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Life Path

  1. May 25, 2008 #1
    Hello,

    I am currently in Australia. I want to become a professor in Mathematics and Theoretical Physics and do research in those fields. I also what to use my ability in IT and computers. More specifically, i would like to work with Apple computers.

    Can i do both? That is, can i be a professor and work with apple in projects at the same time? Would this be advantageous or disadvantageous?
     
  2. jcsd
  3. May 25, 2008 #2
    I have to admit, I'm a little confused by your question. I'll answer it both ways:
    1) Apple computers are quite popular in academia. You shouldn't have any problems using one if that is what you prefer.
    2) Apple Computer is a computer company. They have next to no interest in mathematics or theoretical physics. If you want to work with Apple Computer, get a computer science degree.
     
  4. May 26, 2008 #3
    I don't really understand what you're asking. Do you want a part-time appointment as a professor, and part-time as an IT professional? I don't think that's realistic today. Maybe 20 years ago, you could have been "the computer guy" in a department, but not today.
     
  5. May 26, 2008 #4
    I was just wondering if i could both work as a professor of math and theo physics AND work at apple (designer/developer) at the same time?
     
  6. May 26, 2008 #5

    Vanadium 50

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    Why not toss in fighter pilot, symphony orchestra musician, and professional athlete in the mix as well?

    You're asking to hold three jobs, at least two of which are highly competitive, simultaneously.

    To get an idea of how realistic this is, how many Apple employees today are also professors in two fields?
     
  7. May 27, 2008 #6
    Judging by you sarcasm, i suppose it sounds rather ridiculous
     
  8. May 27, 2008 #7

    tgt

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    I once wanted to do theoretical physics and mathematics. So two of the three you wanted to do. But now, mathematics is even too broad for me. In fact one branch of mathematics like algebra is still too broad. Even one area of algebra like group theory is too broad.
     
  9. May 27, 2008 #8
    I'm a journalist, a spy for the CIA, an astronaut, and a circus clown, all the while having won countless Nobel prizes and Fields medals. So it can be done.
     
  10. May 27, 2008 #9

    Defennder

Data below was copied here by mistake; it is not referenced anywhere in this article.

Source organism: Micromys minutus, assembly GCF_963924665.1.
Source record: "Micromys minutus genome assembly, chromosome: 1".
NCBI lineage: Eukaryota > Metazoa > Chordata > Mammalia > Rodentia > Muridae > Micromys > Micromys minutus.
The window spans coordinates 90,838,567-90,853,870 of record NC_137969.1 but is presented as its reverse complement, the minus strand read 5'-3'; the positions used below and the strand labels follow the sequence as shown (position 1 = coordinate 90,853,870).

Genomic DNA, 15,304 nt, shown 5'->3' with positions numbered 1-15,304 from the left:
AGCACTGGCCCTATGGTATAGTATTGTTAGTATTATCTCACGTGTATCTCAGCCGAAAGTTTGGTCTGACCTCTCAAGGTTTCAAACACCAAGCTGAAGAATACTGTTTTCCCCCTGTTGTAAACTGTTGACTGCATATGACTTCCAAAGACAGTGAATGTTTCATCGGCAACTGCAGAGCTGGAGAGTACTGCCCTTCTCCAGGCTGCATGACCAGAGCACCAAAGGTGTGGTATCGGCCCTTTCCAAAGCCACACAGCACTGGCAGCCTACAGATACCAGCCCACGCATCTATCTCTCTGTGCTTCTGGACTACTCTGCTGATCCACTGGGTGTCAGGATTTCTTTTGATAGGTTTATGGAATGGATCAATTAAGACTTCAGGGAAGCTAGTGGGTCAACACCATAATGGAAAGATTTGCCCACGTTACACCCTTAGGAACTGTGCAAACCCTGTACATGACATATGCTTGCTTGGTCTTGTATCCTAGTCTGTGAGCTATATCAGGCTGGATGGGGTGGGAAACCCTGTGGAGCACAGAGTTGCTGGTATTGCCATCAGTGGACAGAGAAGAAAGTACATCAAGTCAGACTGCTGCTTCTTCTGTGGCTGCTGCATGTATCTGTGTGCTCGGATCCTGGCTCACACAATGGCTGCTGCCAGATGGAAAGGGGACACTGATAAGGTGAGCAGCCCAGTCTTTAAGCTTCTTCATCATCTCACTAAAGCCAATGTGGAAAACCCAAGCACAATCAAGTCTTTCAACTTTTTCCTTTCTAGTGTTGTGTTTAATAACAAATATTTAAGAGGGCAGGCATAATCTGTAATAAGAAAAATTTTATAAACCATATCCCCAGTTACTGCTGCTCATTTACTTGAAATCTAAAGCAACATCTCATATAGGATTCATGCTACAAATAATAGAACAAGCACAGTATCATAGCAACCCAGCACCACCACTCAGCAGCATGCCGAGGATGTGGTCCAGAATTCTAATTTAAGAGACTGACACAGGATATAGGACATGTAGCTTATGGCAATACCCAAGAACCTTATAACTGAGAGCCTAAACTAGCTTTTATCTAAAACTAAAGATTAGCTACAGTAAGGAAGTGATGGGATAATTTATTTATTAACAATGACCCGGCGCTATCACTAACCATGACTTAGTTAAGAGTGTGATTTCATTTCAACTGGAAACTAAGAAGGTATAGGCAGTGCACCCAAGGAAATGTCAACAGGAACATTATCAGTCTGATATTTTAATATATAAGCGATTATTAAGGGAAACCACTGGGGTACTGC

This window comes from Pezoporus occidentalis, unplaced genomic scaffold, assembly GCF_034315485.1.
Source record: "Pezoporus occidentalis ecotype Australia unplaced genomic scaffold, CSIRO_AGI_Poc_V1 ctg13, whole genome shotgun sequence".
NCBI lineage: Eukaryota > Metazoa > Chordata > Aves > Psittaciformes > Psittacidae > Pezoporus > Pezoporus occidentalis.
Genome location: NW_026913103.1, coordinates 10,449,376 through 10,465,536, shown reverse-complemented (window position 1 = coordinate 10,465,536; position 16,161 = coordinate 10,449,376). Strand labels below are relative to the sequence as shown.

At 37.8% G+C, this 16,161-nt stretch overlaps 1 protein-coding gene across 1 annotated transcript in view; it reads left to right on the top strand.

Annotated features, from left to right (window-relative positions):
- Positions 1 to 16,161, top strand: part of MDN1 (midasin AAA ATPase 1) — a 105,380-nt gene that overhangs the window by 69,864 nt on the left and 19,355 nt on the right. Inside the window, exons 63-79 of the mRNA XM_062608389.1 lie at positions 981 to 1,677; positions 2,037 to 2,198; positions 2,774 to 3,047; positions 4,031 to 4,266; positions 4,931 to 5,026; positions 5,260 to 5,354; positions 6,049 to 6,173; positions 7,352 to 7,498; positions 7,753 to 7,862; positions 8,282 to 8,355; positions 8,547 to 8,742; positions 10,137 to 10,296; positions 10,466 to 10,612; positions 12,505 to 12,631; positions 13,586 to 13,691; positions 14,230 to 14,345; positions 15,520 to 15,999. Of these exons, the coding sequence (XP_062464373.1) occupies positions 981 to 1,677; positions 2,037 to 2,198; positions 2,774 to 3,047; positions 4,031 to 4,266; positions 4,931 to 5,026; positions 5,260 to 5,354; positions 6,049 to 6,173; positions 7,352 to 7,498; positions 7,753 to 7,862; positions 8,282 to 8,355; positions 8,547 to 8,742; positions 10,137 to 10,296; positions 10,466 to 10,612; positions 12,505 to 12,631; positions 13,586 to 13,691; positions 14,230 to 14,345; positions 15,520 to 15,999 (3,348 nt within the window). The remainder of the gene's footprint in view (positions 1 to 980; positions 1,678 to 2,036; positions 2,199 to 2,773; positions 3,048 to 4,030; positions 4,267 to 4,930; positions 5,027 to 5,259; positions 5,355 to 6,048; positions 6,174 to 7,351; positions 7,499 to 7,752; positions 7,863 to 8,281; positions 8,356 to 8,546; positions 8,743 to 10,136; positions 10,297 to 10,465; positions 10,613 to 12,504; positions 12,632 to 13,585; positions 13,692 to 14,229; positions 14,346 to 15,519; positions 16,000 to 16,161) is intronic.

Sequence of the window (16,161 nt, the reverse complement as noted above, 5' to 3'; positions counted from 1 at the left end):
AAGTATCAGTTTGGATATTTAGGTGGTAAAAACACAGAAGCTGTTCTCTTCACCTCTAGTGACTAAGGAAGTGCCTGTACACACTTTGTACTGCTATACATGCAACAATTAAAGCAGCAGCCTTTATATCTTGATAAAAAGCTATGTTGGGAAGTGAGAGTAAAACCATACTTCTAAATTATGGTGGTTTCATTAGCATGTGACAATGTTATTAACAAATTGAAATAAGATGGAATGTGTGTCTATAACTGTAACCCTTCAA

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    Seriously is there anyone in history or contemporary times who has held prominent positions in both academia and industry simultaneously?
     
  11. May 27, 2008 #10
    In history, probably...
     
  12. May 27, 2008 #11

    tgt

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    Von Nueman for one. Infact he literally would fit being a theoretical physcist, mathematician and if apple computers did exist during his time, would probably wanted to sought his specialties as he was after all the founder of modern computing.
     
  13. May 27, 2008 #12

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    Take a look at the last sentence. One way to judge how likely something is is to look at all the existing examples of it. Are there many? Are there any?
     
  14. May 27, 2008 #13

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    They tend to fall into two categories - professors in business schools (obviously), and professors in technical areas who form startups. Examples of the latter would be Amar Bose (Bose) or Harold Edgerton (EG&G).
     
  15. May 27, 2008 #14
    I was also going to suggest that a lot of engineering professors that I've met were recruited by the university after being very successful in industry, and a couple of them maintain their industry work while being adjunct professors or what have you, but it seems like most end up having to choose one or the other.

    So it's not impossible, and I guess not even that uncommon, to work simultaneously in industry and academia. I've never met anyone who maintained a lifelong career in both, though. When you add the specific detail that the academic work is in math and theoretical physics, then it seems even less likely, in light of the fact that, as mentioned before, Apple doesn't really need any theoretical physicists.
     
  16. May 27, 2008 #15
    I would say Ivan Sutherland also managed to be prominent in both. Although you could argue that he moved back and forth between them rather than doing them simultaneously.
     
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